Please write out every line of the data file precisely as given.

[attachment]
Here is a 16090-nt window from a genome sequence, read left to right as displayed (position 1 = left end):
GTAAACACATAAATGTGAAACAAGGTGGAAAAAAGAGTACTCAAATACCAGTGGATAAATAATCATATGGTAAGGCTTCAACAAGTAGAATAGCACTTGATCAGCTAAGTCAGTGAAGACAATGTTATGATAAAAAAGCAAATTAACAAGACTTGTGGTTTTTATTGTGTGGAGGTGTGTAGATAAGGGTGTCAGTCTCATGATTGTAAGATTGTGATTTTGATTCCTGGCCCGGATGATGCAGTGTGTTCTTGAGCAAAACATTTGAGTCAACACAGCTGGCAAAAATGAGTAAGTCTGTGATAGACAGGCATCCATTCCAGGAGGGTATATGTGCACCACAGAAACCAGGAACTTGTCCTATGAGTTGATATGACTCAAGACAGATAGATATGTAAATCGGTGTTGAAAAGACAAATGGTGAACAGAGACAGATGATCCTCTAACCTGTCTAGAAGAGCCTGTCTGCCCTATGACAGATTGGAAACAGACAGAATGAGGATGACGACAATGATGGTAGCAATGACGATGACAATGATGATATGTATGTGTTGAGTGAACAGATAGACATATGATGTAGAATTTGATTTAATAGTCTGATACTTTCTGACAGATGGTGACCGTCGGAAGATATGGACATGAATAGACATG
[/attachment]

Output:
Here is a 16090-nt window from a genome sequence, read left to right as displayed (position 1 = left end):
GTAAACACATAAATGTGAAACAAGGTGGAAAAAAGAGTACTCAAATACCAGTGGATAAATAATCATATGGTAAGGCTTCAACAAGTAGAATAGCACTTGATCAGCTAAGTCAGTGAAGACAATGTTATGATAAAAAAGCAAATTAACAAGACTTGTGGTTTTTATTGTGTGGAGGTGTGTAGATAAGGGTGTCAGTCTCATGATTGTAAGATTGTGATTTTGATTCCTGGCCCGGATGATGCAGTGTGTTCTTGAGCAAAACATTTGAGTCAACACAGCTGGCAAAAATGAGTAAGTCTGTGATAGACAGGCATCCATTCCAGGAGGGTATATGTGCACCACAGAAACCAGGAACTTGTCCTATGAGTTGATATGACTCAAGACAGATAGATATGTAAATCGGTGTTGAAAAGACAAATGGTGAACAGAGACAGATGATCCTCTAACCTGTCTAGAAGAGCCTGTCTGCCCTATGACAGATTGGAAACAGACAGAATGAGGATGACGACAATGATGGTAGCAATGACGATGACAATGATGATATGTATGTGTTGAGTGAACAGATAGACATATGATGTAGAATTTGATTTAATAGTCTGATACTTTCTGACAGATGGTGACCGTCGGAAGATATGGACATGAATAGACATG